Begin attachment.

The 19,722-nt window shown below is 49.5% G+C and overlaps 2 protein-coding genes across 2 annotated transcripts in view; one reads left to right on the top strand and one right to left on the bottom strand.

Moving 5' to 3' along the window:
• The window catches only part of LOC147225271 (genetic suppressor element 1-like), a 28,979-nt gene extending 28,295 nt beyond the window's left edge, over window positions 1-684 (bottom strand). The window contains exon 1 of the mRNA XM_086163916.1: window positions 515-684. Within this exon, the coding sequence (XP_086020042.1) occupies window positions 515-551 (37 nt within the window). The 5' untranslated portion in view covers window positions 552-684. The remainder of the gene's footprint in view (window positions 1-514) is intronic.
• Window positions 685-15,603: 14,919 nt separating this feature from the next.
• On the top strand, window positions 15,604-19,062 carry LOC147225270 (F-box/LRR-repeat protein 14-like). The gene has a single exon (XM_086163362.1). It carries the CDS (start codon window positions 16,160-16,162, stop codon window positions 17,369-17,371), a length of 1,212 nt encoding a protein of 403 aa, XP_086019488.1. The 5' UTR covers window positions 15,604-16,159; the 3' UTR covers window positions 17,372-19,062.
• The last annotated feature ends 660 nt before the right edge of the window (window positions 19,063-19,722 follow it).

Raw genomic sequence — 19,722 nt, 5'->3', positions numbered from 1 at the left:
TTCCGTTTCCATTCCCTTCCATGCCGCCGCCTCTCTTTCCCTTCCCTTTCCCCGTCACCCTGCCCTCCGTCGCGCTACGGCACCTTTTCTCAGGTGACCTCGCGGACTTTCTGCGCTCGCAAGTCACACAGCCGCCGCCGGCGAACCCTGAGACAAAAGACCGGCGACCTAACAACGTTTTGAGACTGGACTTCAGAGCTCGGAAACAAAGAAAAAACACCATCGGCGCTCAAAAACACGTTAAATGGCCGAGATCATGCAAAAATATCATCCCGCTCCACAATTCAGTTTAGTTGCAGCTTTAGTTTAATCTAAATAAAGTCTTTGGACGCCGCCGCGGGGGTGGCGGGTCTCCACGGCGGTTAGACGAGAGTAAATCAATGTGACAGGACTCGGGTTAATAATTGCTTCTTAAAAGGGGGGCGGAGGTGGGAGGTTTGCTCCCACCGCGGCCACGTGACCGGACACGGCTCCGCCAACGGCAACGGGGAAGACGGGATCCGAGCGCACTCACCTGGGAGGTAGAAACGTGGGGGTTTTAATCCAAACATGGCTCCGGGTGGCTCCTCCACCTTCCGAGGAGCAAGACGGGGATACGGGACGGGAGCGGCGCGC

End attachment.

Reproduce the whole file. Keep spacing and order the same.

The 19,722-nt window shown below is 49.5% G+C and overlaps 2 protein-coding genes across 2 annotated transcripts in view; one reads left to right on the top strand and one right to left on the bottom strand.

Moving 5' to 3' along the window:
• The window catches only part of LOC147225271 (genetic suppressor element 1-like), a 28,979-nt gene extending 28,295 nt beyond the window's left edge, over window positions 1-684 (bottom strand). The window contains exon 1 of the mRNA XM_086163916.1: window positions 515-684. Within this exon, the coding sequence (XP_086020042.1) occupies window positions 515-551 (37 nt within the window). The 5' untranslated portion in view covers window positions 552-684. The remainder of the gene's footprint in view (window positions 1-514) is intronic.
• Window positions 685-15,603: 14,919 nt separating this feature from the next.
• On the top strand, window positions 15,604-19,062 carry LOC147225270 (F-box/LRR-repeat protein 14-like). The gene has a single exon (XM_086163362.1). It carries the CDS (start codon window positions 16,160-16,162, stop codon window positions 17,369-17,371), a length of 1,212 nt encoding a protein of 403 aa, XP_086019488.1. The 5' UTR covers window positions 15,604-16,159; the 3' UTR covers window positions 17,372-19,062.
• The last annotated feature ends 660 nt before the right edge of the window (window positions 19,063-19,722 follow it).

Raw genomic sequence — 19,722 nt, 5'->3', positions numbered from 1 at the left:
TTCCGTTTCCATTCCCTTCCATGCCGCCGCCTCTCTTTCCCTTCCCTTTCCCCGTCACCCTGCCCTCCGTCGCGCTACGGCACCTTTTCTCAGGTGACCTCGCGGACTTTCTGCGCTCGCAAGTCACACAGCCGCCGCCGGCGAACCCTGAGACAAAAGACCGGCGACCTAACAACGTTTTGAGACTGGACTTCAGAGCTCGGAAACAAAGAAAAAACACCATCGGCGCTCAAAAACACGTTAAATGGCCGAGATCATGCAAAAATATCATCCCGCTCCACAATTCAGTTTAGTTGCAGCTTTAGTTTAATCTAAATAAAGTCTTTGGACGCCGCCGCGGGGGTGGCGGGTCTCCACGGCGGTTAGACGAGAGTAAATCAATGTGACAGGACTCGGGTTAATAATTGCTTCTTAAAAGGGGGGCGGAGGTGGGAGGTTTGCTCCCACCGCGGCCACGTGACCGGACACGGCTCCGCCAACGGCAACGGGGAAGACGGGATCCGAGCGCACTCACCTGGGAGGTAGAAACGTGGGGGTTTTAATCCAAACATGGCTCCGGGTGGCTCCTCCACCTTCCGAGGAGCAAGACGGGGATACGGGACGGGAGCGGCGCGC